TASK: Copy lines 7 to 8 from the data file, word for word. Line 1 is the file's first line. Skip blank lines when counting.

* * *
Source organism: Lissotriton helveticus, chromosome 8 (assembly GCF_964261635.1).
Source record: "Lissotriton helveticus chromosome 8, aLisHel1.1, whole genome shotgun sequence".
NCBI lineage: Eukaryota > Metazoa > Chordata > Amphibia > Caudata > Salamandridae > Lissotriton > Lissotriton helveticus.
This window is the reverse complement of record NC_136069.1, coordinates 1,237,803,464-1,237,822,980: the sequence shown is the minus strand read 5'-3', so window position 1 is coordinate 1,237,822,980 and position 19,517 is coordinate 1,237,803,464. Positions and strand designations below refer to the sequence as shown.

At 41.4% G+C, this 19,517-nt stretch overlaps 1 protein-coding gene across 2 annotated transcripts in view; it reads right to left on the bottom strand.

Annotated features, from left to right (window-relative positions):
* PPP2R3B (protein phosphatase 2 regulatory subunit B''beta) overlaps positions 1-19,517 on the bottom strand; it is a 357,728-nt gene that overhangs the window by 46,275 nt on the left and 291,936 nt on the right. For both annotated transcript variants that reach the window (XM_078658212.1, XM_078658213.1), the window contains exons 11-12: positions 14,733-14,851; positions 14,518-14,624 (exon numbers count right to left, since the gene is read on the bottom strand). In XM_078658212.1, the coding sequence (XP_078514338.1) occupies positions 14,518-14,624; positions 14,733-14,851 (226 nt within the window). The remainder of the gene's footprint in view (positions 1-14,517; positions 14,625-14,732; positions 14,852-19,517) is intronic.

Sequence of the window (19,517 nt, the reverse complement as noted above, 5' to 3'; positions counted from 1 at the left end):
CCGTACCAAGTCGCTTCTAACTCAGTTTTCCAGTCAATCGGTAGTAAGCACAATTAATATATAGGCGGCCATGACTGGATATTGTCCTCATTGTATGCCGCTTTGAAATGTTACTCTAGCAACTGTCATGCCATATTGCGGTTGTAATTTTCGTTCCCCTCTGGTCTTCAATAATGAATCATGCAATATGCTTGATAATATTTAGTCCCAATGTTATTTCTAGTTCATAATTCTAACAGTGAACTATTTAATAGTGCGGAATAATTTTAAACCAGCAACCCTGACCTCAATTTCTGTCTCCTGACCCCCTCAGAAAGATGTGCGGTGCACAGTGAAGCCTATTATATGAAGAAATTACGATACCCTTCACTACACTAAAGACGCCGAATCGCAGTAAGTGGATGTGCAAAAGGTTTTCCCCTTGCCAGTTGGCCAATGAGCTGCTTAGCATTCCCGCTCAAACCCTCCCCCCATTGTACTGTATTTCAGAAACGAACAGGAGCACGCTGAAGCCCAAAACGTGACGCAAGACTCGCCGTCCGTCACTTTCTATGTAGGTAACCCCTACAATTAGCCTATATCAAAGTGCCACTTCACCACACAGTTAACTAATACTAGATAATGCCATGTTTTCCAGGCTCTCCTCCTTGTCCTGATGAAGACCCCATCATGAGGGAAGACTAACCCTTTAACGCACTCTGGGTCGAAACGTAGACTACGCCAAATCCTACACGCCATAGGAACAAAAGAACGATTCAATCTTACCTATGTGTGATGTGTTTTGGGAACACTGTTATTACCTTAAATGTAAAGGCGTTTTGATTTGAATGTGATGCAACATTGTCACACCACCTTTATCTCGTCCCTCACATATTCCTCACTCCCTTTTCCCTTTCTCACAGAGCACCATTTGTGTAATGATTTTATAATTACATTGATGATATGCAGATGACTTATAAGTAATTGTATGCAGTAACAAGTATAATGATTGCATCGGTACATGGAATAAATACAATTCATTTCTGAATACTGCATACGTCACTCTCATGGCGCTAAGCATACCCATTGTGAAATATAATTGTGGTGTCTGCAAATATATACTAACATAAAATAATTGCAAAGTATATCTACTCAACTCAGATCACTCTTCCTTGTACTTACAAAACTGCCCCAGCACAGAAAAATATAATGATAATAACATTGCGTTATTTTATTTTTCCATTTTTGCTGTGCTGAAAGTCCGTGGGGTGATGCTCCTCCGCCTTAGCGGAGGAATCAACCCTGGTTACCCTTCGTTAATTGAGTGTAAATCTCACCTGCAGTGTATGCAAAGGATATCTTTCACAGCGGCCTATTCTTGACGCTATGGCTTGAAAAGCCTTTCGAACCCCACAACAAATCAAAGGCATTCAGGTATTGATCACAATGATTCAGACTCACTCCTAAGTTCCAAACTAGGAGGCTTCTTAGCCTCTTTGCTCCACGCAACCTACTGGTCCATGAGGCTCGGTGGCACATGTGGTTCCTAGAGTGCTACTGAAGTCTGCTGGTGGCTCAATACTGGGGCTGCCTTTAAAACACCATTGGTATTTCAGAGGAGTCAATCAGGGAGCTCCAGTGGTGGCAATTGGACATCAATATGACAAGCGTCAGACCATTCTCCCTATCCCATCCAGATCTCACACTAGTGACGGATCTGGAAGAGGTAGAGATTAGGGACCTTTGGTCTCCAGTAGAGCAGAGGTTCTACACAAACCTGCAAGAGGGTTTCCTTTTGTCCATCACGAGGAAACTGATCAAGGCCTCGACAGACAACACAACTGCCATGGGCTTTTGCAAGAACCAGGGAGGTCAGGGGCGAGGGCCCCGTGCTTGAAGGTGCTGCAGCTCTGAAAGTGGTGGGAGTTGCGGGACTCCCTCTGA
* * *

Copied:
* PPP2R3B (protein phosphatase 2 regulatory subunit B''beta) overlaps positions 1-19,517 on the bottom strand; it is a 357,728-nt gene that overhangs the window by 46,275 nt on the left and 291,936 nt on the right. For both annotated transcript variants that reach the window (XM_078658212.1, XM_078658213.1), the window contains exons 11-12: positions 14,733-14,851; positions 14,518-14,624 (exon numbers count right to left, since the gene is read on the bottom strand). In XM_078658212.1, the coding sequence (XP_078514338.1) occupies positions 14,518-14,624; positions 14,733-14,851 (226 nt within the window). The remainder of the gene's footprint in view (positions 1-14,517; positions 14,625-14,732; positions 14,852-19,517) is intronic.

Sequence of the window (19,517 nt, the reverse complement as noted above, 5' to 3'; positions counted from 1 at the left end):